How often does NASA name a spacecraft after a living person? How often do you get to launch your name into a star? How often does NASA send probes to explore the sun? If your answer to all these questions is NEVER, then you win the honor of adding your name to an SD card bound for the center of our solar system. We’re already on the list with [William Shatner] so we’ll see you there. Submissions for the hot list aboard the Parker Solar Probe close on April 27th, 2018 and it launches in May.
The Parker Solar probe honors living astrophysicist [Eugene Parker] who theorized a great deal about how the sun, and other stars, emit energy. His work has rightly earned him the honor of seeing his name on a sun-bound probe. We even owe the term, “solar wind” to [Parker].
To draw more attention, you can have a few bits aboard this probe dedicated to you or someone you care about by adding your name to their list. Or you can send the name of your greatest enemy into the hottest furnace for millions of miles. Your call.
Even though our sun is the most prominent heavenly body, NASA hasn’t sent a probe to explore it before. They are good about sharing their models and they really know how to write standards for workmanship.
Continue reading “Get Your Name On The Hottest List In The Solar System”
When a favorite piece of hardware dies, it’s fairly common to experience a bit of dread. The thought that now you’ll have to go through the process of getting a replacement for the device can be very troubling, and is fraught with difficult questions. Is the hardware still available? Has it been made obsolete by something else in the time you’ve had it? But while it can be a hassle, there’s no question you can come out the other side better than you went in. Sometimes it takes the passing of an old piece of gear for you to really embrace what’s possible with the latest and greatest.
That’s exactly what happened to [Tyler Langlois]. When his trusty home router finally gave up the ghost, he was left with a couple of options. He could get another consumer router, upgrade to a enterprise-level model, or take the road less traveled and build his own router to his exacting specifications. Since you’re reading about it on Hackday, we’ll give you one guess as to which door he went through.
The blog post [Tyler] has written up about the saga of building his own router is an incredible resource for anyone who might be thinking of taking the plunge into DIY networking. From selecting the proper hardware to the nuances of getting all of the software packages installed, this is an absolute treasure trove. At the beginning of the post he mentions that the post shouldn’t be considered a comprehensive guide, but considering we’ve seen commercial hardware that wasn’t documented this well, we’d have to respectfully disagree on that point.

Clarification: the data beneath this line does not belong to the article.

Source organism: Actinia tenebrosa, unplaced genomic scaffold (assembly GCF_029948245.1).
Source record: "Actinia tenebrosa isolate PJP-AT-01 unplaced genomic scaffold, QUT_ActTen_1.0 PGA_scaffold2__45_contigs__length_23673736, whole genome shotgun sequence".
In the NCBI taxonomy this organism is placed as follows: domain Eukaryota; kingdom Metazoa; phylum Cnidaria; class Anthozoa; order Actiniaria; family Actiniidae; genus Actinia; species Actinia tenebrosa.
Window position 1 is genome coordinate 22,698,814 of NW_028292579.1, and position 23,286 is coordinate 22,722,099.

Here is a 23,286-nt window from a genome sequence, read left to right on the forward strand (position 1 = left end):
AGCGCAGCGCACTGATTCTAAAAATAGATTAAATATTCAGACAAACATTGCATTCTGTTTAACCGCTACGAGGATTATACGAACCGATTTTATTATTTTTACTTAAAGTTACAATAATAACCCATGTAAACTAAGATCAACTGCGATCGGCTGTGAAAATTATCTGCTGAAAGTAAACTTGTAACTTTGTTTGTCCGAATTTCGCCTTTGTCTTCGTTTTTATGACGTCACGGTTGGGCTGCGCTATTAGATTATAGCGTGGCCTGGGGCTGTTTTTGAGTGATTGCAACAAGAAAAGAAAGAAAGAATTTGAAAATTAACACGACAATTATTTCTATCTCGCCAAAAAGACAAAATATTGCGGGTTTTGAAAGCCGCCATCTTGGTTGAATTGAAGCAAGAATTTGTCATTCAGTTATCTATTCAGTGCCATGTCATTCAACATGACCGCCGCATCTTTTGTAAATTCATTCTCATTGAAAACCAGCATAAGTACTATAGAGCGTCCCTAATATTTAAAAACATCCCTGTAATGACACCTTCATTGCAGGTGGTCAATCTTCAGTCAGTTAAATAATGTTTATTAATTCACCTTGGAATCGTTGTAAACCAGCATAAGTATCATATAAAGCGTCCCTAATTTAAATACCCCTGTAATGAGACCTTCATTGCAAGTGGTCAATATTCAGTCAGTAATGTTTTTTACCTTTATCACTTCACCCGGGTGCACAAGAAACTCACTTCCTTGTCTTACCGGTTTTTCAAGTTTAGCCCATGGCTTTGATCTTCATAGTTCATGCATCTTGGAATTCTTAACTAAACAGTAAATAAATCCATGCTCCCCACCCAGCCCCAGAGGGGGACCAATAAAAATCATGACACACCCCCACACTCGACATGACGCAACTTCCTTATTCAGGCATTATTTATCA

Some elements of his homespun may come as something of a surprise. For one, [Tyler] bucked the hive mentality and determined the Raspberry Pi simply wasn’t up to the task due (at least in part) to the single 100 Mbps network interface. He ended up going with an ESPRESSObin, a relatively niche Linux SBC that features an onboard gigabit switch in addition to a fairly hefty spec sheet. He also decided to forgo WiFi entirely, and leave the intricacies of wireless networking to a standalone access point from Ubiquity.
A router is often overlooked as just another piece of consumer kit sitting around the house, but it’s actually an excellent place to flex your creative and technical muscle. From adding a remote display to converting it into a mobile battle tank, there’s a lot more you can do with your router than stare at the blinkenlights.
Hackaday and Tindie have arrived in London at the weekend, fresh from our Dublin Unconference. Join us this Sunday afternoon, as we convene at the Artillery Arms, a pub on the northeastern edge of the City. It’s a free event, we ask though that you sign up for it via Eventbrite if you’d like to attend.
We’re following our usual Bring-a-Hack style format, so come along and hang out with members of the London Hackaday community, and if you have a project to bring along then don’t be shy as we’d love to see it. And especially if you have a Hackaday Prize entry to show then we’d particularly like to see it. You never cease to amaze us with the work you do, be it the simplest of hacks or the most technically advanced. Just one thing though, if you bring something, make sure it’s handheld or portable enough to easily sit on a pub tabletop, space may be limited.
In attendance will be Tindie’s [Jasmine Brackett] and Hackaday’s [Jenny List], as well as quite a few of our community regulars. What better way could there be to spend a spring Sunday afternoon in London?
But what if you can’t make London, and face the prospect of missing out on us entirely? Fortunately, this one is not the only meetup we have planned, we’re heading to Nottingham and Cambridge on the 18th and 19th of April, respectively, and might even squeeze in another date if we can.